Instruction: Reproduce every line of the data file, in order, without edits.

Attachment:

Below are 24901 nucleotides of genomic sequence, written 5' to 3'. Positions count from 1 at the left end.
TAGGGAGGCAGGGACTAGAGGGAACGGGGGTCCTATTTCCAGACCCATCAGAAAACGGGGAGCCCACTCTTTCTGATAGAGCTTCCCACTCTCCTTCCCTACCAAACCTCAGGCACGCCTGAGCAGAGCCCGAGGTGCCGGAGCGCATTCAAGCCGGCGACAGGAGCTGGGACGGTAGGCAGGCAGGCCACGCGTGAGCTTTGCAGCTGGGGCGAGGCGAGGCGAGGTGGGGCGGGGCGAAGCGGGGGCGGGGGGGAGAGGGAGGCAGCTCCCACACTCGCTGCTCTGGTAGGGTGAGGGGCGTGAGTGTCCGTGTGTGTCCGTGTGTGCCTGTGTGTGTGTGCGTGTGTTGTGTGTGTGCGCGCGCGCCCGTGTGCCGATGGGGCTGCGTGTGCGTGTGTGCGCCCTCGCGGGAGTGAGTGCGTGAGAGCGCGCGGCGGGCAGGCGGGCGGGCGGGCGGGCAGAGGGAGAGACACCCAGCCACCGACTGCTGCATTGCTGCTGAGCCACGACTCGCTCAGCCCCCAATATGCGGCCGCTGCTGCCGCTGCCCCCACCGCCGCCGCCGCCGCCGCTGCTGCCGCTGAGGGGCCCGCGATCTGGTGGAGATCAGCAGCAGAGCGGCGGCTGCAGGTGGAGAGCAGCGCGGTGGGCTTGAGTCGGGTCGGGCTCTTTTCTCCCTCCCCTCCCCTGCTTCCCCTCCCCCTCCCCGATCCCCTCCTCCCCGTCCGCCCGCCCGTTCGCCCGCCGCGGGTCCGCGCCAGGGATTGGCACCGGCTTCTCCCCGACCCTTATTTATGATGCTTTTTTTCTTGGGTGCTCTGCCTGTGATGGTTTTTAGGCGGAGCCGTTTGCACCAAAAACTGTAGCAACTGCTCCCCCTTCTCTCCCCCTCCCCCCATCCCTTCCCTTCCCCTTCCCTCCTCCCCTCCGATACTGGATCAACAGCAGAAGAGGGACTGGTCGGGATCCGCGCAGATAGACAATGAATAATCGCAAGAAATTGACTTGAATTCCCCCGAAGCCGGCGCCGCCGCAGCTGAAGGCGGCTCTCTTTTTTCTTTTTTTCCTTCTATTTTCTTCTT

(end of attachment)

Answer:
Below are 24901 nucleotides of genomic sequence, written 5' to 3'. Positions count from 1 at the left end.
TAGGGAGGCAGGGACTAGAGGGAACGGGGGTCCTATTTCCAGACCCATCAGAAAACGGGGAGCCCACTCTTTCTGATAGAGCTTCCCACTCTCCTTCCCTACCAAACCTCAGGCACGCCTGAGCAGAGCCCGAGGTGCCGGAGCGCATTCAAGCCGGCGACAGGAGCTGGGACGGTAGGCAGGCAGGCCACGCGTGAGCTTTGCAGCTGGGGCGAGGCGAGGCGAGGTGGGGCGGGGCGAAGCGGGGGCGGGGGGGAGAGGGAGGCAGCTCCCACACTCGCTGCTCTGGTAGGGTGAGGGGCGTGAGTGTCCGTGTGTGTCCGTGTGTGCCTGTGTGTGTGTGCGTGTGTTGTGTGTGTGCGCGCGCGCCCGTGTGCCGATGGGGCTGCGTGTGCGTGTGTGCGCCCTCGCGGGAGTGAGTGCGTGAGAGCGCGCGGCGGGCAGGCGGGCGGGCGGGCGGGCAGAGGGAGAGACACCCAGCCACCGACTGCTGCATTGCTGCTGAGCCACGACTCGCTCAGCCCCCAATATGCGGCCGCTGCTGCCGCTGCCCCCACCGCCGCCGCCGCCGCCGCTGCTGCCGCTGAGGGGCCCGCGATCTGGTGGAGATCAGCAGCAGAGCGGCGGCTGCAGGTGGAGAGCAGCGCGGTGGGCTTGAGTCGGGTCGGGCTCTTTTCTCCCTCCCCTCCCCTGCTTCCCCTCCCCCTCCCCGATCCCCTCCTCCCCGTCCGCCCGCCCGTTCGCCCGCCGCGGGTCCGCGCCAGGGATTGGCACCGGCTTCTCCCCGACCCTTATTTATGATGCTTTTTTTCTTGGGTGCTCTGCCTGTGATGGTTTTTAGGCGGAGCCGTTTGCACCAAAAACTGTAGCAACTGCTCCCCCTTCTCTCCCCCTCCCCCCATCCCTTCCCTTCCCCTTCCCTCCTCCCCTCCGATACTGGATCAACAGCAGAAGAGGGACTGGTCGGGATCCGCGCAGATAGACAATGAATAATCGCAAGAAATTGACTTGAATTCCCCCGAAGCCGGCGCCGCCGCAGCTGAAGGCGGCTCTCTTTTTTCTTTTTTTCCTTCTATTTTCTTCTT